2019 CSCE Annual Conference - Laval (Greater Montreal)

2019 CSCE Annual Conference - Laval (Greater Montreal) Conference


Title
Developing a hydrological- hydraulic index (HHI) for the strategic allocation of Low Impact Development: a City of Toronto case study

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Author(s)
Mrs. Sahereh Kaykhosravi, York University (Presenter)
Dr. Usman Khan, York University
Dr. A. Mojgan Jadidi M., York University
Abstract

Developing a hydrological- hydraulic index (HHI) for the strategic allocation of Low Impact Development: a City of Toronto case study

S. Kaykhosravi 1, U. T. Khan 2, M. A. Jadidi3

1 Ph.D. candidate, Department of Civil Engineering, Lassonde School of Engineering, York University, Toronto, ON, Canada, saherehk@yorku.ca

2 Assistant Professor, Department of Civil Engineering, Lassonde School of Engineering, York University, Toronto, ON, Canada, usman.khan@lassonde.yorku.ca

3 Assistant Lecturer, Geomatics Engineering, Department of Earth & Space Science & Engineering, Lassonde School of Engineering, York University, Toronto, ON, Canada, mjadidi@yorku.ca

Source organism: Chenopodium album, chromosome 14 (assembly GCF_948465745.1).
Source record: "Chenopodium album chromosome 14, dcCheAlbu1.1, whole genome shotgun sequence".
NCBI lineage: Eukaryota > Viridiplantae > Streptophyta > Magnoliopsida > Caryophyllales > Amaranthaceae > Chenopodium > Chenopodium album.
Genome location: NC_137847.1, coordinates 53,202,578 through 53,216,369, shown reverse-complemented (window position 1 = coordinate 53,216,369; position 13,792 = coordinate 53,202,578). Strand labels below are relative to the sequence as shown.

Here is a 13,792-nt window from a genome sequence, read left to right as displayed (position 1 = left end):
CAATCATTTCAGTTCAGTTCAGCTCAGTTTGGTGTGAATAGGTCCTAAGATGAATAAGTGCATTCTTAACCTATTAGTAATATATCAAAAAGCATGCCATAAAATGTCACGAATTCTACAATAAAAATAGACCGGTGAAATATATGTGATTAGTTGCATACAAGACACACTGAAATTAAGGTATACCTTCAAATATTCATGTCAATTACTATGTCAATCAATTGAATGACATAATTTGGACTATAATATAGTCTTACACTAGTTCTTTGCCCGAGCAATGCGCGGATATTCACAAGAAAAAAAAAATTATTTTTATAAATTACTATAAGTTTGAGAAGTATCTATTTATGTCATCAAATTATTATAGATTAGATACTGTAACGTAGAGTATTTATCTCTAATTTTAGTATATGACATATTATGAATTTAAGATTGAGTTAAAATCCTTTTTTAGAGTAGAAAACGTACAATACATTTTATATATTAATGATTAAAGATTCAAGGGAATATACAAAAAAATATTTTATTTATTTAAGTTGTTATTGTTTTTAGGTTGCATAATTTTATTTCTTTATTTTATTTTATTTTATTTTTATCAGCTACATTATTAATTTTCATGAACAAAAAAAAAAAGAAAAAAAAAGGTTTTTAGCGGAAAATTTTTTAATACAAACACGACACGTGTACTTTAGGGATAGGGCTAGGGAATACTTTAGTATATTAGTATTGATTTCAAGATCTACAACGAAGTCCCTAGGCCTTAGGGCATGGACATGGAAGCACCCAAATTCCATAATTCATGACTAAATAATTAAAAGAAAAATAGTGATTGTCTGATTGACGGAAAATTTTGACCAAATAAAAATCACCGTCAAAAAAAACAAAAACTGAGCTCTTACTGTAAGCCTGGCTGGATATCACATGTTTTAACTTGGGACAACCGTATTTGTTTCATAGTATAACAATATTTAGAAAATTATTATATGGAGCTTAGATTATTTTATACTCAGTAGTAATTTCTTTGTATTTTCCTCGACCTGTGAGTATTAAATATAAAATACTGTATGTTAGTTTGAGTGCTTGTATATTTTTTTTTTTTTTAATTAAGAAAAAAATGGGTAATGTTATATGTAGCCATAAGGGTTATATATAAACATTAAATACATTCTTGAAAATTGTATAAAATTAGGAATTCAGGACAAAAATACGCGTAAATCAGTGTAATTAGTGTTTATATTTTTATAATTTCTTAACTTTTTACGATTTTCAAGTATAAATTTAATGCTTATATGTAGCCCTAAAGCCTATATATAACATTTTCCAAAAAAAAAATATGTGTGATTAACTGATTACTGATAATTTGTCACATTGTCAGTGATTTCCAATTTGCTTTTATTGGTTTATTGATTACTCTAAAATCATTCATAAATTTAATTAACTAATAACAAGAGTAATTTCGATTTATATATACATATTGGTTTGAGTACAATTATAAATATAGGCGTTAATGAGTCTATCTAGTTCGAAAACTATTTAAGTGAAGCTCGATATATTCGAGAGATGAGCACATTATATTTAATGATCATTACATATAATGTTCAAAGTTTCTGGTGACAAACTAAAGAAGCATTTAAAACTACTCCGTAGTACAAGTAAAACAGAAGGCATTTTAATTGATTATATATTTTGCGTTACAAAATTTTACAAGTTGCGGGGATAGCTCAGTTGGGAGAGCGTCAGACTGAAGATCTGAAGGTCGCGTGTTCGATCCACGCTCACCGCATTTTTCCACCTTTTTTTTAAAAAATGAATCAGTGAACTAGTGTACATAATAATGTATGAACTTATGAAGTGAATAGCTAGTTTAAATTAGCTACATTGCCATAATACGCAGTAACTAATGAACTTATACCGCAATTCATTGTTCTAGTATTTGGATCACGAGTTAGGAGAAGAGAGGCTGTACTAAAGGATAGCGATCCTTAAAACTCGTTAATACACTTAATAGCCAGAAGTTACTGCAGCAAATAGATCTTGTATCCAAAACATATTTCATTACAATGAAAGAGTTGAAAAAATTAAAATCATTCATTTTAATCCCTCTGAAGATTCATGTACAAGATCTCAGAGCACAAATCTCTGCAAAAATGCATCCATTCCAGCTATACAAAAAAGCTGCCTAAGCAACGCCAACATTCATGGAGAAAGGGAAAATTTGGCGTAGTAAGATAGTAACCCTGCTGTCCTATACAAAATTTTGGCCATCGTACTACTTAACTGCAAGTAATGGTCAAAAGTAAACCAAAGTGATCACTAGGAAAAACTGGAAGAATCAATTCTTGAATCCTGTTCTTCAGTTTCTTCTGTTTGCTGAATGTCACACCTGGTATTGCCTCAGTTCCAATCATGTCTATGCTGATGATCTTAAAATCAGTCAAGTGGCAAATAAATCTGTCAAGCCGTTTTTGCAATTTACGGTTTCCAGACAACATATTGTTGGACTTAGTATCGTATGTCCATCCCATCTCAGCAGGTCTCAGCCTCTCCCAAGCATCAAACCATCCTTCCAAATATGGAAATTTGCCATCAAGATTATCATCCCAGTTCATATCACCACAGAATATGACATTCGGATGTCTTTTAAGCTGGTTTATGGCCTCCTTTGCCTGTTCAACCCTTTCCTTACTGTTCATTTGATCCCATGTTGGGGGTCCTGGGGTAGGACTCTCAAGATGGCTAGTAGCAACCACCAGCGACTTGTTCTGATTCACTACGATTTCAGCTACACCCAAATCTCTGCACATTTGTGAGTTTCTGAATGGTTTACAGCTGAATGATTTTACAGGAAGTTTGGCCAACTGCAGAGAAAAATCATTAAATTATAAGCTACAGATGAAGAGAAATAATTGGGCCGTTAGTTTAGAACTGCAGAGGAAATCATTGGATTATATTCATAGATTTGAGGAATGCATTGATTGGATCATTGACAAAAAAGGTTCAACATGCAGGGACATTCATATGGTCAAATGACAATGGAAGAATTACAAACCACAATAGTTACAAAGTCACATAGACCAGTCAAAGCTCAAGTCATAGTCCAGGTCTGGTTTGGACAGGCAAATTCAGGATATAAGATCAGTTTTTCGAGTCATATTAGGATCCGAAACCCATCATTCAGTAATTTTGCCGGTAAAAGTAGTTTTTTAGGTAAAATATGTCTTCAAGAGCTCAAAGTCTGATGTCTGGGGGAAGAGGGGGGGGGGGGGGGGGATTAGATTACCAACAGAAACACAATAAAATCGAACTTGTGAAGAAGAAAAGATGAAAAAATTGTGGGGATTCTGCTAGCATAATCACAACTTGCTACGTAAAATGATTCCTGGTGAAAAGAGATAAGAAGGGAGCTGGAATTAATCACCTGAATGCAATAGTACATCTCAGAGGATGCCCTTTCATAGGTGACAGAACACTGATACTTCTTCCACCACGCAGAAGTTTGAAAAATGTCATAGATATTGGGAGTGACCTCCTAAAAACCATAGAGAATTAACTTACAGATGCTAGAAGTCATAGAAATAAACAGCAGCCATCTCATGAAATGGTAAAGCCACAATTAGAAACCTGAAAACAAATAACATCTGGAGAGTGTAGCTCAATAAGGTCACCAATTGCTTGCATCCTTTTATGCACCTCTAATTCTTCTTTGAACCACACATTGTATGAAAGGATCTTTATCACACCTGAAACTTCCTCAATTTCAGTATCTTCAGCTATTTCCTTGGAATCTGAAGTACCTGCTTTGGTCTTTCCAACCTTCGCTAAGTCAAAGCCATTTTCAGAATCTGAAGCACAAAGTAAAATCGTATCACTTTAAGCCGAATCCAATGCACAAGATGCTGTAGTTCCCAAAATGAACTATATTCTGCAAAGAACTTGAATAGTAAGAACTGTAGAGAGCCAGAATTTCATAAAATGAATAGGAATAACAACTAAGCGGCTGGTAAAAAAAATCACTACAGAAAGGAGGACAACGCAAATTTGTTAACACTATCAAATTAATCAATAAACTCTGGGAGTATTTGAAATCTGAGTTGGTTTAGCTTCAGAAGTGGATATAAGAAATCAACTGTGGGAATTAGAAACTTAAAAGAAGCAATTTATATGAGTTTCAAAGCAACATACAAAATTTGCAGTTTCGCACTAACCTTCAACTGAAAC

Low Impact Development (LID) is a sustainable and smart urban planning technique and is a popular method of stormwater management and flood mitigation. LID controls the source of the flood by decreasing the runoff volume, attenuating the peak flow runoff and delaying the time of concentration. To attain this, a series of measure such as: reducing the gradient of the land, increasing perviousness, providing storage volume, and increasing the surface roughness, are carried out at upstream sites to protect the downstream areas from flood hazard. However, among all factors, the degree of this protection significantly depends on the location of the LIDs. Identifying the sites that contribute the most in terms of flood generation is a spatiotemporal problem involving numerous spatial data. This identification helps water resources managers to allocate their limited resources to the sites that contribute the most to runoff generation and to effectively retrofit the downstream areas. Therefore, there is a need for a framework to help determine sites where there is a higher demand for LIDs. The focus of the current research has been limited to finding feasible sites for LIDs in the detailed design and not in the strategic planning stage of the LID projects. In this research, we propose a spatiotemporal decision-making model for strategic allocation of resources for LIDs using commonly available spatial and temporal data. This decision-making model uses an analytical hierarchy process framework that combines two developed indices to determine the LID priority map within the City of Toronto: (1) the hydrological index representing the potential of the site for runoff generation, (2) the hydraulic index indicating the time of concentration of the catchments. Preliminary results show that the two indices prioritize several hotspots in the study region that have a high potential for flood risk and require LID. Historical flood data is used to verify the model results.